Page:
First Nations, rednecks, and radicals: re-thinking the 'sides' of resource conflict in rural British Columbia




Wellburn, Jane

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In 2010 the lands of the Cariboo-Chilcotin became a site of contestation and collaboration. Through media coverage of a Canadian Environmental Assessment Agency Review Panel process sources were quick to frame the issue (a potential gold-copper mine and the destruction of a lake in Tsilhqot’in territories) as one between First Nations and development, with 'development' taken as an unquestioned tenet of non-Aboriginal interest. The polarization visible in the media obscured on-the-ground efforts of First Nations and non-Aboriginal people alike to support each other in opposition to this project; a collaboration that saw the application ultimately rejected by the federal government. My research reflects on the review process that acted as a forum for a diverse range of First Nations and non-Aboriginal peoples to vocalize concerns outside of the stereotypes or expectations attached to ethnicity. Statements from the opposition covered a breadth of concern, encompassing a social, physical and cultural environment, and addressing larger issues of Aboriginal rights, title, and self-determination. These concerns offered the Panel a remarkably broad base of potential adverse effects to transparently justify their decision that the multi-billion dollar mine not proceed. Establishing visibility for these acts of solidarity and common ground may be a means of re-thinking the perception of division between ethnic communities in rural British Columbia; a perception that often perpetuates tense relationships in the face of large-scale resource development.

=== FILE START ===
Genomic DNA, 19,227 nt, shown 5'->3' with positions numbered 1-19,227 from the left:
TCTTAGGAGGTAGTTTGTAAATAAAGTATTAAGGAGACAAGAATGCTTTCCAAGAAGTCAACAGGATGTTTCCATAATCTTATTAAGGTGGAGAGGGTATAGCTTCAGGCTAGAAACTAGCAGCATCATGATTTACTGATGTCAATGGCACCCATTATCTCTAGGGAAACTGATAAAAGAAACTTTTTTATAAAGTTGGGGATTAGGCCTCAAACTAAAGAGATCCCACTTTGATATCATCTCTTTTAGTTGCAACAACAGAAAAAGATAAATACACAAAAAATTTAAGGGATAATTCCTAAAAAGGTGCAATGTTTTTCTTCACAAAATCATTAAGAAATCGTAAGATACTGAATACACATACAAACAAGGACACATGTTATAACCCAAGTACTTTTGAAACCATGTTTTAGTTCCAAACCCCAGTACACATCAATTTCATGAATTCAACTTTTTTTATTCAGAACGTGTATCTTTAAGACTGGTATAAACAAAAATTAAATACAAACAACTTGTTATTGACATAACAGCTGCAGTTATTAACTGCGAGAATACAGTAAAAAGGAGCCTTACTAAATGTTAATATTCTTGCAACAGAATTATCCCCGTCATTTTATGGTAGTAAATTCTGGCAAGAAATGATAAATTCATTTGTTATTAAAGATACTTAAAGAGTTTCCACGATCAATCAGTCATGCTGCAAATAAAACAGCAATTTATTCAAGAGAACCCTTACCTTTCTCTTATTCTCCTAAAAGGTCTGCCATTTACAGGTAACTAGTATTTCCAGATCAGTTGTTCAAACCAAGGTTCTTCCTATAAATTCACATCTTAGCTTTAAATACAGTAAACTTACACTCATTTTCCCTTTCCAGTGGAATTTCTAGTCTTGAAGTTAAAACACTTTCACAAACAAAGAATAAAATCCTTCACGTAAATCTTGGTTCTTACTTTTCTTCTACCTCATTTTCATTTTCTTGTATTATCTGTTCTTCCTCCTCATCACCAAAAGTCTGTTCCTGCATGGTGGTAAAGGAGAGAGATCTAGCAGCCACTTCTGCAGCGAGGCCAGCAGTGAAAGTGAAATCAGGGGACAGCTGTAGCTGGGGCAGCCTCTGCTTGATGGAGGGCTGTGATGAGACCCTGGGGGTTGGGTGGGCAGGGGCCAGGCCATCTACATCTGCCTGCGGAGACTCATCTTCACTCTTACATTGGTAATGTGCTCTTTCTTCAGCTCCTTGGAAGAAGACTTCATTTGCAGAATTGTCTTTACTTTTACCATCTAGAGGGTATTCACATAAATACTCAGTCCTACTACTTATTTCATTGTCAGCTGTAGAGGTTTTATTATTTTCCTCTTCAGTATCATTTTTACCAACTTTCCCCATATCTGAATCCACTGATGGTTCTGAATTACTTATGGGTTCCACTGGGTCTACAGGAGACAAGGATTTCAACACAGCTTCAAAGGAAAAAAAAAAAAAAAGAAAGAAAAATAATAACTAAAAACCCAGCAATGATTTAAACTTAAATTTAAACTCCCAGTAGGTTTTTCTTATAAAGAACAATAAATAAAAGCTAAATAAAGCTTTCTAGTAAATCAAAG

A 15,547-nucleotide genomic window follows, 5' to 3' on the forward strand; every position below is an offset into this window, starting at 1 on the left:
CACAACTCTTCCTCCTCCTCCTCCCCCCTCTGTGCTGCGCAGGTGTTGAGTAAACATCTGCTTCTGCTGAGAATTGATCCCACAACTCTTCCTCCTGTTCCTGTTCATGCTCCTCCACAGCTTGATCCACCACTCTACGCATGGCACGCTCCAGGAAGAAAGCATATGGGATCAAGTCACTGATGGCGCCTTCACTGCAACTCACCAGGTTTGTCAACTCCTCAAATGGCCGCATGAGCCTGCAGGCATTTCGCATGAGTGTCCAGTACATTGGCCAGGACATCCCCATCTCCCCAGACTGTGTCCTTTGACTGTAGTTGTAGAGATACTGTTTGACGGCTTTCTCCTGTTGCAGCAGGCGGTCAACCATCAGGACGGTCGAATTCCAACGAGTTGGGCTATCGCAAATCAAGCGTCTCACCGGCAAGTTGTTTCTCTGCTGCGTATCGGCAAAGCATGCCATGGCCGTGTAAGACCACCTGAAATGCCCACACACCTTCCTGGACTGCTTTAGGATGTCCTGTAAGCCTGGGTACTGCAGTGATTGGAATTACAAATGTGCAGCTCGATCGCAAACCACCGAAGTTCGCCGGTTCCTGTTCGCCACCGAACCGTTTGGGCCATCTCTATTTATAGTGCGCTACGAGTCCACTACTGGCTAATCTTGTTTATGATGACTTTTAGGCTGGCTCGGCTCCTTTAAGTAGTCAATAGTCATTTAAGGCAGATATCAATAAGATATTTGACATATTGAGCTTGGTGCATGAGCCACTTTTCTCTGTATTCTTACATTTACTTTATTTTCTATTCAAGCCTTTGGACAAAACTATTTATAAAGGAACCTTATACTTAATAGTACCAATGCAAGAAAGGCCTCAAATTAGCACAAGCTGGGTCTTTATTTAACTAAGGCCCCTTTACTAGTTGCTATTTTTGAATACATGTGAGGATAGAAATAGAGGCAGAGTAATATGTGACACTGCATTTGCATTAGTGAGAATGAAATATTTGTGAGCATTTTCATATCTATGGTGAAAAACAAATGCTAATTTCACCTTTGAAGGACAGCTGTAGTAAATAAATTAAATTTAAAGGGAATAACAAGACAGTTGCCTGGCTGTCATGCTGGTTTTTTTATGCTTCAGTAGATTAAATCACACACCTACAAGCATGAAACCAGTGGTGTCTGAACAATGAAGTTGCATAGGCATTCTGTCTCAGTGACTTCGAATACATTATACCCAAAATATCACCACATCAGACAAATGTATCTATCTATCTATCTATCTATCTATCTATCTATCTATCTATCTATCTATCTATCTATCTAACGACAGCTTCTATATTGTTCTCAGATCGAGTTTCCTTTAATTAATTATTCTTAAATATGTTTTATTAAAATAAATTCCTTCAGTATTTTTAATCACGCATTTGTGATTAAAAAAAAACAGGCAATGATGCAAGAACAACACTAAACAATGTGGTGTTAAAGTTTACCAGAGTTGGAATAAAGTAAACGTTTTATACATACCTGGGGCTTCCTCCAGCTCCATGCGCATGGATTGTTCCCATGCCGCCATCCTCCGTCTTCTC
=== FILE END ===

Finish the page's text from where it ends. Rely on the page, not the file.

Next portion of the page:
anthropology, resource development, First Nations -settler relationships